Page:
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There are various methods for deep cleaning carpets; first dealing with spots of staining or patches suffering heaviest dirt ingress, then focusing on zones of highest traffic and finally treating the remaining lower used areas. A range of processes are typically used on any carpet cleaning project – each one chosen to be most appropriate to the exact situation, type of carpet and usage of the floor.


Considering the impact In lean times any kind of spend is scrutinised so it’s worth considering the ‘why’ of flooring restoration and there are two major factors to review:


The first consideration is the impression that flooring makes. No-one particularly notices a clean floor, but every visitor will notice a dirty or damaged one. This impacts the image of the organisation, as the state of the floor may be used by the visitor as a clue by which to speculate about other aspects of the environment. If a floor is dirty, is the place generally dirty? Is hygiene a low priority? Are standards of performance generally low? Is this the kind of place you want to visit, to work at or to do business in?


The second factor is the lifetime of the flooring. Having established how expensive it can be to replace flooring, it seems logical to keep it performing for as long as possible. Only a professional maintenance programme can assure that return on


investment will be maximised and the floor kept visually and functionally fit. This is a best value approach – you wouldn’t buy a quality fleet of cars and then fail to service them or valet them and floor-care is conceptually no different. If you spend money on something, you sensibly want it to work hard for you for as long as possible.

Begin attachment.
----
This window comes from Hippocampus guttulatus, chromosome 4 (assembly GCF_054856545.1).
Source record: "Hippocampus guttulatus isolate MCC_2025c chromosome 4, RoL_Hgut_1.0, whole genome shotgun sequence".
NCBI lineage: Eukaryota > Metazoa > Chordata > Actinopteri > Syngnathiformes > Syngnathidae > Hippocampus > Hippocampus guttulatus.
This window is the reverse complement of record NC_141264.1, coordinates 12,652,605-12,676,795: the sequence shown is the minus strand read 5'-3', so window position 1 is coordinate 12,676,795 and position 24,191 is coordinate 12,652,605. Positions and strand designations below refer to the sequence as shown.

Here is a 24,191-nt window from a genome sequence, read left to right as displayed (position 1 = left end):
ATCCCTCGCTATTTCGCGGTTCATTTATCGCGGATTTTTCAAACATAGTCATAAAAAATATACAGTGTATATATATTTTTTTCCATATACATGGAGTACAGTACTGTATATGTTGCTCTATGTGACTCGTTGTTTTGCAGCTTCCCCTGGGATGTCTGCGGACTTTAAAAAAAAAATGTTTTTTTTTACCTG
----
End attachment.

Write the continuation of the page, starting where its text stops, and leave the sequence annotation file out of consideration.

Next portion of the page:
An additional point to be aware of, is that if floors are allowed to become damaged or to deteriorate, the longer they are left untended the more expensive any restoration will become. A stitch in time really can save nine.


The professional approach Once a floor is laid (or refurbished) it is essential to put in place a planned maintenance programme. This isn’t the day-to-day cleaning, but intervention at routine intervals that will support the cleaning programme. For an average spend of just three per cent of the replacement value you can fund a maintenance programme that will extend the life of the floor, to keep it looking and performing well for longer.


When a floor looks superb, it can be kept in great shape with straightforward programmes of maintenance:


For stone floors this could include a quarterly repolish and annual reseal, with routine cleaning by broom or vacuum, followed by mopping.


44 | TOMORROW’S CLEANING | The future of our cleaning industry FEATURE


Wood floors benefit from a bi-annual screen and reseal and then retain their attractive appearance with daily vacuum and flat mopping.


Carpets can be maintained with a quarterly deep clean for high traffic areas and walkways, with an annual clean for all areas. Daily cleaning can support this regime with spot cleaning and using a twin motor upright vacuum.


The bottom line Floors work hard and take impact every day but they can’t be ignored or overlooked. Investment in a sensible maintenance programme will pay for itself time and time again – helping the floor to work harder for longer and deliver the best ROI possible. It’s an argument that stacks up financially, environmentally and aesthetically.


www.phsinterclean.co.uk


www.phs.co.uk/treadsmart


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